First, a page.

I’ve waited my entire life to get to a point where my space was MY space. I am a younger sibling, but the house belonged to my parents. I lived in dorms for years, and then in apartments with roommates where my room was mine, but what was the point of decorating when I would move within months anyway? From there, I’ve felt like I never had enough clothes. I believe that is where the 14 bags of clothes came into play. I’ve learned that there was not enough of something although my Dad normally had a job that supported four people well. My mother had a household where they had enough to get by, but there was a feeling of scarcity. I don’t know where the feeling of scarcity came from unless it was my grandmother (father’s mother) in the Great Depression. At this point, I am adult and I am married. My husband has his own thing going on, and it’s time that I claimed my independence from STUFF!

While reading Marie Kondo’s book, I love the introduction that allows a person to not have learned how to tidy. Osmosis tidying does not necessarily work. My mother tried to tidy, but my father did not ever tidy, excepting to throw everything from one room into another whereupon my mother would have to go through everything that just got thrown and make sure that things were tidy. Mixed messages don’t help people. My parents tried, but whatever the case for genetics or otherwise, I am willing to make changes that will positively impact our lives.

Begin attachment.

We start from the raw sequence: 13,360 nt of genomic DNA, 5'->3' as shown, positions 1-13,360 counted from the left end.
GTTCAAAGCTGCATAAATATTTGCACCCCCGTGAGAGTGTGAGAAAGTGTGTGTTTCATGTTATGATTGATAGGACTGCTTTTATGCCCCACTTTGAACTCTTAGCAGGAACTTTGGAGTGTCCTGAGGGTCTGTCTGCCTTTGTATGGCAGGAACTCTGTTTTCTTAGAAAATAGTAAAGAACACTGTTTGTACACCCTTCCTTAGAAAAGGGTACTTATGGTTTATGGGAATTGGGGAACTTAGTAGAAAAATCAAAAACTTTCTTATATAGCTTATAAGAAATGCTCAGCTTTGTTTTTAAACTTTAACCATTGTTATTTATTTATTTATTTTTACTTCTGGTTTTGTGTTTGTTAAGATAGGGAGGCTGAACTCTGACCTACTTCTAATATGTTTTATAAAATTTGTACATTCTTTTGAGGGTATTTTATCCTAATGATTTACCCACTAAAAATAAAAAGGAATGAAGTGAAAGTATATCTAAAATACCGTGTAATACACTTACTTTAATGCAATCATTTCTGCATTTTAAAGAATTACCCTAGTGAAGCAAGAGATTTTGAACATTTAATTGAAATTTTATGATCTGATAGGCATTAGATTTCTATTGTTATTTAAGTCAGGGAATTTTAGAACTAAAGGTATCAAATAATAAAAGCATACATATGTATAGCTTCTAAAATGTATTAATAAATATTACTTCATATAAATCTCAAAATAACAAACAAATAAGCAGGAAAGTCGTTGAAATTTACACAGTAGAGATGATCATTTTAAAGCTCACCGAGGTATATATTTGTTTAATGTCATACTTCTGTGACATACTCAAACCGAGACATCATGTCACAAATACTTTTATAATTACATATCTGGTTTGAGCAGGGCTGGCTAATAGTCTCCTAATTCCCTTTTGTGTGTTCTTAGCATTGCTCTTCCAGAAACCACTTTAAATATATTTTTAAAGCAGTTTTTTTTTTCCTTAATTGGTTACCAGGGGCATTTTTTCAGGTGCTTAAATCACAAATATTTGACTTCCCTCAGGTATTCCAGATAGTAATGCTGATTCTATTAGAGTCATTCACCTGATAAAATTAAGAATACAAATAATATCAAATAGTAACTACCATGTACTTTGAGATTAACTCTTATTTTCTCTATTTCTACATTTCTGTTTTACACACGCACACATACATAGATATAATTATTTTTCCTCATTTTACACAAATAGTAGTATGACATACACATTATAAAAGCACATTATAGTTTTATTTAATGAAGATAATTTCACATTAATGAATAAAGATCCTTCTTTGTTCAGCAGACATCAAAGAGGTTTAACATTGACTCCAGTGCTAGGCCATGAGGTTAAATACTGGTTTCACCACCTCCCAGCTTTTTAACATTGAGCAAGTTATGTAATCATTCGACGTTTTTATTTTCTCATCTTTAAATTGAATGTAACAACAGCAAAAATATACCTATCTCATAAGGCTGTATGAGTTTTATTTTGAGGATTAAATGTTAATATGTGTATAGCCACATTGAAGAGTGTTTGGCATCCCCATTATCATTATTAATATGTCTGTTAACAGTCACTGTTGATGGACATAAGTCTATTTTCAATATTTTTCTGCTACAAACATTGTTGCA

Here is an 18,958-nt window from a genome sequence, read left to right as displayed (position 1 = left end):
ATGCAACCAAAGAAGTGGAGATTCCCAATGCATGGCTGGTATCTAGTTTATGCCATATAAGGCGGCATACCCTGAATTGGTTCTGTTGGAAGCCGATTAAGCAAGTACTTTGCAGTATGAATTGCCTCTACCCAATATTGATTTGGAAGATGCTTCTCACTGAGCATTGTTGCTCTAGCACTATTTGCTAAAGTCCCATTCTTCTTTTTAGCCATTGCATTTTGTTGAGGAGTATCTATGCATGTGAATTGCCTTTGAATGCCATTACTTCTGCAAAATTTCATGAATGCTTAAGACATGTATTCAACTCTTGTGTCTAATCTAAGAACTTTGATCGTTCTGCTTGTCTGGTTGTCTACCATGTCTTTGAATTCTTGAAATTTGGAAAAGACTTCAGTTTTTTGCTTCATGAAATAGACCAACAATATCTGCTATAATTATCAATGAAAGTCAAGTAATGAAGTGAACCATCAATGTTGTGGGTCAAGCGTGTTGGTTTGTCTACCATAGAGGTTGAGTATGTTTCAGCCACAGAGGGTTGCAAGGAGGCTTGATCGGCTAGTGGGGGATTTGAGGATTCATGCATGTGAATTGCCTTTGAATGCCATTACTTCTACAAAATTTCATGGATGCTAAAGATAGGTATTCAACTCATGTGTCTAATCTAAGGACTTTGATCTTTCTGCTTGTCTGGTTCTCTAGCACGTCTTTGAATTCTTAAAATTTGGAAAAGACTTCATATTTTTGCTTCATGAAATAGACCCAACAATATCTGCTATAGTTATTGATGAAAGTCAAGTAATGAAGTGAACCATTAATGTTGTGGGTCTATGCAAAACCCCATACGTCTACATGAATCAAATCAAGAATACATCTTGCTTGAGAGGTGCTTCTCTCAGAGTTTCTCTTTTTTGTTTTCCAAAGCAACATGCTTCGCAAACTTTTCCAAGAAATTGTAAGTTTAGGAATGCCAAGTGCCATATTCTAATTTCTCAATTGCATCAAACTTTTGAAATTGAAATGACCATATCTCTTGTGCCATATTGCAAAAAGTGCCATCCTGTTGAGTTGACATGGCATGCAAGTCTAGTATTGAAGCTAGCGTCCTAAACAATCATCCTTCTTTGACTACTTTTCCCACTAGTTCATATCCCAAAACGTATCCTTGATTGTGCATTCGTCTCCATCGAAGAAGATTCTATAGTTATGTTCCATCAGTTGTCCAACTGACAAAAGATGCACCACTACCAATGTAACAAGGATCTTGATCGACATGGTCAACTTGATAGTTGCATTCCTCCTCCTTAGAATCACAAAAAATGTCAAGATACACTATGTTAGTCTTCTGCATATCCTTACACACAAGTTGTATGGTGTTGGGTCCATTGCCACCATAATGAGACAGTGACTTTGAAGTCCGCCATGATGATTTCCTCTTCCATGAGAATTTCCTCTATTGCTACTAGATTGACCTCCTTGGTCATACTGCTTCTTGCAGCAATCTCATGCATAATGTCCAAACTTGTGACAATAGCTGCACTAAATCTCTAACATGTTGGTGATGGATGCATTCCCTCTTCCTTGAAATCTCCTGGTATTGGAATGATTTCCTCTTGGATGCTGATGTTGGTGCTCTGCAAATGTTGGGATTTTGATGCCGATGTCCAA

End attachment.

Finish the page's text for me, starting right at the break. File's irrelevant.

My husband might get freaked out by the amount of stuff that I get rid of, but when I talked to him, he was fine with me doing whatever I needed to do. Supportive spouses are wonderful. And it helps when the book says not to touch the stuff of the other people in the household, but only to focus on your stuff. When I look at the amount of stuff that I have to focus on, I am ready to clear and clean out things. Luckily for me, I have also looked up the pickup schedule for the local Salvation Army. I have no idea how many bags I will go through, but I know that it is time.

I am starting today with having read the book through last week and realizing that I would need a few hours to go through even the first part, but to be determined not to stop at the first part, clothes. This morning I brought in all of my tops (only tops) to my bedroom, on top of my bed. It’s the largest open surface in the house. And the mattress is a normal height for an American mattress on a regular box spring and basic frame. The pile of shirts is almost as tall as I am, and I am less than 5’5″. It looks like a bell curve, but a mountain-shaped bell curve.